Degenerative Disc Disease
Degenerative disc disease is not really a disease but a term used to describe the normal changes in your spinal discs as you age. The discs act as shock absorbers for the spine and as we age our spinal discs break down, or degenerate, which may lead to degenerative disc disease. Degenerative disc disease can occur throughout the spine but most commonly it occurs in the lower back (lumbar region) and the neck (cervical region). Some age related changes that occur to our spine are loss of fluid in our discs and tiny tears or cracks in our discs. Some symptoms that may occur because of this are back or neck pain, but this varies from person to person. Because Degenerative disc disease can weaken the spine significantly it is important to work with a physical therapist on strengthening your back, neck and core muscles. This will help to support the spine better and may also help to reduce the pain.
The term sciatica is commonly used to describe pain traveling from the sciatic nerve in the lower back. The sciatic nerve is the largest nerve in the human body. Sciatica is a symptom caused by a disorder occurring in the lower back (lumbar spine). Sciatica pain can vary widely. It may feel like a mild tingling, dull ache, or a burning sensation. In some cases the pain is so severe that the patient is unable to move. The pain most commonly occurs on one side of the body and may be worsened after standing, sitting, sneezing, coughing, laughing, bending backwards or walking. Sciatica is a set of symptoms rather than a diagnosis for what is irritating the root of the nerve, causing pain. This point is important, because treatment for sciatica or sciatic symptoms often differs, depending on the underlying cause of the symptoms and pain levels. Stretching and strengthening exercises that target the muscles of the lower back, abdomen, and thighs can help reduce the symptoms of sciatica.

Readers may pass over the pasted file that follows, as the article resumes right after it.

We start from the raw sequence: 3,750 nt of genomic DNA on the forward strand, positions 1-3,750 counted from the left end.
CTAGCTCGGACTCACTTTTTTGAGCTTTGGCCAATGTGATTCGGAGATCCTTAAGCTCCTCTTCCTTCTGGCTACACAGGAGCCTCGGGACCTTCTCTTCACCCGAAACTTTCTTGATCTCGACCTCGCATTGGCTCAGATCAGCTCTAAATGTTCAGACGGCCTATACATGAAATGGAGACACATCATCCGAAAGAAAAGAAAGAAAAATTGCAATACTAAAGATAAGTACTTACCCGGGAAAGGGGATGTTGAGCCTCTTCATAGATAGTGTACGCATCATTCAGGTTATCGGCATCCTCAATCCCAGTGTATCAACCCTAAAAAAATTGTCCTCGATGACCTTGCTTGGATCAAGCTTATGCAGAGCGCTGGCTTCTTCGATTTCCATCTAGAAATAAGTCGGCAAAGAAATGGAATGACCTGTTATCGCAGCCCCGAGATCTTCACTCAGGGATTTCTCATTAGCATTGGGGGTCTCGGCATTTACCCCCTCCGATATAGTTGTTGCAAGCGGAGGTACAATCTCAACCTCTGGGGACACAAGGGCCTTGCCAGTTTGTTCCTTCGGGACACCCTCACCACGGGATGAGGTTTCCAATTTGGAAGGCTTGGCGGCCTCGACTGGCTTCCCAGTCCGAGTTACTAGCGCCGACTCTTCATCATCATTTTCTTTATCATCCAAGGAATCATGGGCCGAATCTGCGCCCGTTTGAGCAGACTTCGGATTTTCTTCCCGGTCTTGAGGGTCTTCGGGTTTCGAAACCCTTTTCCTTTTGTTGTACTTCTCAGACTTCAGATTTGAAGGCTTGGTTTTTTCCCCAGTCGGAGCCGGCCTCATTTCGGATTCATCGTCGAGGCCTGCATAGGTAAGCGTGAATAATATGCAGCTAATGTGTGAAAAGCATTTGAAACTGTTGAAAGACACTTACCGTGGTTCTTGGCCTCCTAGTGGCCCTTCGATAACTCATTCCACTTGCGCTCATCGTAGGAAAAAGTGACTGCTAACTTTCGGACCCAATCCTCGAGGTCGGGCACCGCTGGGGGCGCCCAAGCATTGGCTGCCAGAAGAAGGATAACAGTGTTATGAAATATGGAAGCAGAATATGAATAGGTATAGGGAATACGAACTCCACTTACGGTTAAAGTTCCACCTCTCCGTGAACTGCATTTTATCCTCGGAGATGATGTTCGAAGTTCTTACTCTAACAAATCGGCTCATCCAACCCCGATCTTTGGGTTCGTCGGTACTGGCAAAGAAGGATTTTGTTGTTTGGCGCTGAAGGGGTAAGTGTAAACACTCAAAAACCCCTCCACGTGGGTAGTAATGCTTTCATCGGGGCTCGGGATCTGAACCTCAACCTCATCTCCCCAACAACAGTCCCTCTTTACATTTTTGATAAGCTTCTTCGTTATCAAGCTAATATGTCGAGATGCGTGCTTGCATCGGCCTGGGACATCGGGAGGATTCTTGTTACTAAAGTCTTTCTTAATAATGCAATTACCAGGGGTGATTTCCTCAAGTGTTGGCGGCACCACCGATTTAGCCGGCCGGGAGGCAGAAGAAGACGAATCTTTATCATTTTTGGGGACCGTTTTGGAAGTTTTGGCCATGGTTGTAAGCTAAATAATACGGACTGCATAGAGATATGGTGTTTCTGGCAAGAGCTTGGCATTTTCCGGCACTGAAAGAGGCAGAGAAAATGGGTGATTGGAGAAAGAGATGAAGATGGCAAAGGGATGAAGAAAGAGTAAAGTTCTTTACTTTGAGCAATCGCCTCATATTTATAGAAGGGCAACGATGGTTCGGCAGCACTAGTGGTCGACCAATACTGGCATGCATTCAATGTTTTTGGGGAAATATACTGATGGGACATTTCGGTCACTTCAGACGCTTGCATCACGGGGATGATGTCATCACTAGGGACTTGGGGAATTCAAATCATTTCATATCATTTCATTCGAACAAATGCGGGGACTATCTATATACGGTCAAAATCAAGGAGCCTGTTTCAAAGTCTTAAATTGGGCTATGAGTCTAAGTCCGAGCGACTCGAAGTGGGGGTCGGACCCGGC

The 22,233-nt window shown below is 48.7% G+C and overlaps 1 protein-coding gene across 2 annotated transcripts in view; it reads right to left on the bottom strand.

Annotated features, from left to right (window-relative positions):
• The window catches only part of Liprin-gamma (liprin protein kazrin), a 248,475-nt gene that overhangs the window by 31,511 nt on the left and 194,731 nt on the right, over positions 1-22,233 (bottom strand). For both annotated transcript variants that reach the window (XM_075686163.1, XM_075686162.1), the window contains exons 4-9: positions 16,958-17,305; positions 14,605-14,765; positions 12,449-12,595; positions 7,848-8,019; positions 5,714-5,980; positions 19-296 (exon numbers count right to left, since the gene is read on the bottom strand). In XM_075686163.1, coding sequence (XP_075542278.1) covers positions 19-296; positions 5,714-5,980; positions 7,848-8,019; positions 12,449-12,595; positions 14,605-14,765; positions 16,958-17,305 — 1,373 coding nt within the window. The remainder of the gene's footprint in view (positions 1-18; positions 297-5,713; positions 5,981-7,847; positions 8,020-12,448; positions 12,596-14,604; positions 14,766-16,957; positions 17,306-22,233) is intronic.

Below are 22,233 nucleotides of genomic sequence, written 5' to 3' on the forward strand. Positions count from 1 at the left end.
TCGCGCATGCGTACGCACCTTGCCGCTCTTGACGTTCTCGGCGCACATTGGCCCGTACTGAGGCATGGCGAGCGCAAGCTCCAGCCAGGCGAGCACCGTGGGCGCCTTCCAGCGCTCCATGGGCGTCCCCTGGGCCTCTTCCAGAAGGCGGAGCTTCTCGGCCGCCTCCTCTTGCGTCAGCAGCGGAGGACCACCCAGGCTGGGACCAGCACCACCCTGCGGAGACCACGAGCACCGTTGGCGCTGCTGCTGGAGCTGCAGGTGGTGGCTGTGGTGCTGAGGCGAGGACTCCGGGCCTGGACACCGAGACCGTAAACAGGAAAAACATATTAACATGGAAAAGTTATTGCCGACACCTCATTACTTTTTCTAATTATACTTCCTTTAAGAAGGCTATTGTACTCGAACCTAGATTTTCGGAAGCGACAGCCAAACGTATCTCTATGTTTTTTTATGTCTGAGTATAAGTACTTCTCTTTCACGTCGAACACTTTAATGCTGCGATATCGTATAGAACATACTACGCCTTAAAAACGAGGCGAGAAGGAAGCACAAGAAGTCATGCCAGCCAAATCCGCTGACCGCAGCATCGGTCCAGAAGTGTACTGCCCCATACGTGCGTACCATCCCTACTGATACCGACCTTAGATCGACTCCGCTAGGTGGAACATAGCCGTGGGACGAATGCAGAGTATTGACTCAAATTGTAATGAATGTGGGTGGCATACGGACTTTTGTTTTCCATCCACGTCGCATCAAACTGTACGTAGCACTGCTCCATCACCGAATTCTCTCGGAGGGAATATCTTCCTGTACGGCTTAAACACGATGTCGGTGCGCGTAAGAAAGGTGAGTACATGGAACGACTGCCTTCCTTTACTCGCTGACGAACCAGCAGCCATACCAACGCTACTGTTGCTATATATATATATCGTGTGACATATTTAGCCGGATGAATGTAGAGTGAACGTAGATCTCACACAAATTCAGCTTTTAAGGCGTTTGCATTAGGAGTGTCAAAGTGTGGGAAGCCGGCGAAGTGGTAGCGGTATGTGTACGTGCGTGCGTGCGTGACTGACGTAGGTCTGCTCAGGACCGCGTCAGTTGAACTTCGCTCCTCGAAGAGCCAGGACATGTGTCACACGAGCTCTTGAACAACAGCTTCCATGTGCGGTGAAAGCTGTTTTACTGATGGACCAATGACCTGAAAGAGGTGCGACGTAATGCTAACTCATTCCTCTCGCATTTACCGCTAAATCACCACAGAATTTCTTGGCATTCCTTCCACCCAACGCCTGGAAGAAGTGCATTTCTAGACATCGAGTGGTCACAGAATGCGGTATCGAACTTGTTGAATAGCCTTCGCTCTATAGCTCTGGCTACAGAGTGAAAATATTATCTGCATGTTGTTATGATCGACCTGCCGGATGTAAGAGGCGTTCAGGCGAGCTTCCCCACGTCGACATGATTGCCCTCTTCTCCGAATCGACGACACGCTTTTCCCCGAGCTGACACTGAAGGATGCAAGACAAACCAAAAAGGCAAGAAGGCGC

Whiplash is a non-medical term describing a range of injuries to the neck following an injury to the soft tissues of your neck specifically ligaments, tendons and muscles. It is caused by an abnormal motion or force applied to your neck that causes an abnormal range of motion. Whiplash often occurs after a motor vehicle accident, sporting activity or accidental fall. Whiplash can also be referred to as cervical sprain, cervical strain or hyperextension injury. Physical therapy is an effective treatment for whiplash, especially when combined with other treatments, such as bracing and medications. A physical therapist can help restore proper function and movement of the neck by repairing the damaged soft tissue.